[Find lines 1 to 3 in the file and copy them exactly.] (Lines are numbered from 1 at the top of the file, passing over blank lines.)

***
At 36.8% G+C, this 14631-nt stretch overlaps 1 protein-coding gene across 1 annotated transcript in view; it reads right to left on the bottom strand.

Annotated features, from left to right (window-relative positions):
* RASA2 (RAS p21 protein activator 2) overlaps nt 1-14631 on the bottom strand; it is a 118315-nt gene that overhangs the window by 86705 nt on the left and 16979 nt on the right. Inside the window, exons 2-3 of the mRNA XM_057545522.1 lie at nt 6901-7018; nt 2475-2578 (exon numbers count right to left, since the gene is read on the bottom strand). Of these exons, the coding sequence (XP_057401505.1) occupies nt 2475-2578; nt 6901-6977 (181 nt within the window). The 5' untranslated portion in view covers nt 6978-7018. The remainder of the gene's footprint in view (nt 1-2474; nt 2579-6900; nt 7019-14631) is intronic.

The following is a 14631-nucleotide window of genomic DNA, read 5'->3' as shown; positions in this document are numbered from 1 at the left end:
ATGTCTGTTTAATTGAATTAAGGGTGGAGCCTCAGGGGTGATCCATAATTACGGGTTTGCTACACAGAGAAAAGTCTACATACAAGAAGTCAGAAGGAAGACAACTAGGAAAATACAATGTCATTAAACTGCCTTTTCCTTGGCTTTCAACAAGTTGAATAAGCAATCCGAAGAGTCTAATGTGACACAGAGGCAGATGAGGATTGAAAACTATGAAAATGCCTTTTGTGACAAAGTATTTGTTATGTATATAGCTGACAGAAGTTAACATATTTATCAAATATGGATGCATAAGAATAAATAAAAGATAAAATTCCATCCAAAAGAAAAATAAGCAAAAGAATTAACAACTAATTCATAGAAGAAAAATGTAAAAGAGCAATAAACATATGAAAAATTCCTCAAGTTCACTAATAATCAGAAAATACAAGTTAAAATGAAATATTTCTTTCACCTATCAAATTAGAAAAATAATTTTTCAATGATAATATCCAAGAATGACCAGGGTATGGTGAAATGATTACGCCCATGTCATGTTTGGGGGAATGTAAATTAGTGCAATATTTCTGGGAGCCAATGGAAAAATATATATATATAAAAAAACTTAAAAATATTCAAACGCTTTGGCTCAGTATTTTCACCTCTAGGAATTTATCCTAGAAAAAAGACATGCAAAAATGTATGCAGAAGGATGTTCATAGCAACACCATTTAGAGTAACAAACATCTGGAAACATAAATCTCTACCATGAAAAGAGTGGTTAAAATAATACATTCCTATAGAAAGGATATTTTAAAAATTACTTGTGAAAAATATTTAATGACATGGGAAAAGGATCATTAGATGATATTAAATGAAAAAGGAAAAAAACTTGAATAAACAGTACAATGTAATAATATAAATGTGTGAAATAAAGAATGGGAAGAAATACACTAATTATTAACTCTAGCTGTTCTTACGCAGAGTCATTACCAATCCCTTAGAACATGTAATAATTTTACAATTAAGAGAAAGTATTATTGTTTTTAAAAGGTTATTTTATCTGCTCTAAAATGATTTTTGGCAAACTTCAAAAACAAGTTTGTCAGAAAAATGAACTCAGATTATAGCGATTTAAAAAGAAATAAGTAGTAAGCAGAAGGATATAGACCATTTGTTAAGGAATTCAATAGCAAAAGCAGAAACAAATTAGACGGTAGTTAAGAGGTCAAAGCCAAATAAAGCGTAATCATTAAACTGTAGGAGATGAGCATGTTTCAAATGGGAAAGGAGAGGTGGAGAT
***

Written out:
At 36.8% G+C, this 14631-nt stretch overlaps 1 protein-coding gene across 1 annotated transcript in view; it reads right to left on the bottom strand.

Annotated features, from left to right (window-relative positions):
* RASA2 (RAS p21 protein activator 2) overlaps nt 1-14631 on the bottom strand; it is a 118315-nt gene that overhangs the window by 86705 nt on the left and 16979 nt on the right. Inside the window, exons 2-3 of the mRNA XM_057545522.1 lie at nt 6901-7018; nt 2475-2578 (exon numbers count right to left, since the gene is read on the bottom strand). Of these exons, the coding sequence (XP_057401505.1) occupies nt 2475-2578; nt 6901-6977 (181 nt within the window). The 5' untranslated portion in view covers nt 6978-7018. The remainder of the gene's footprint in view (nt 1-2474; nt 2579-6900; nt 7019-14631) is intronic.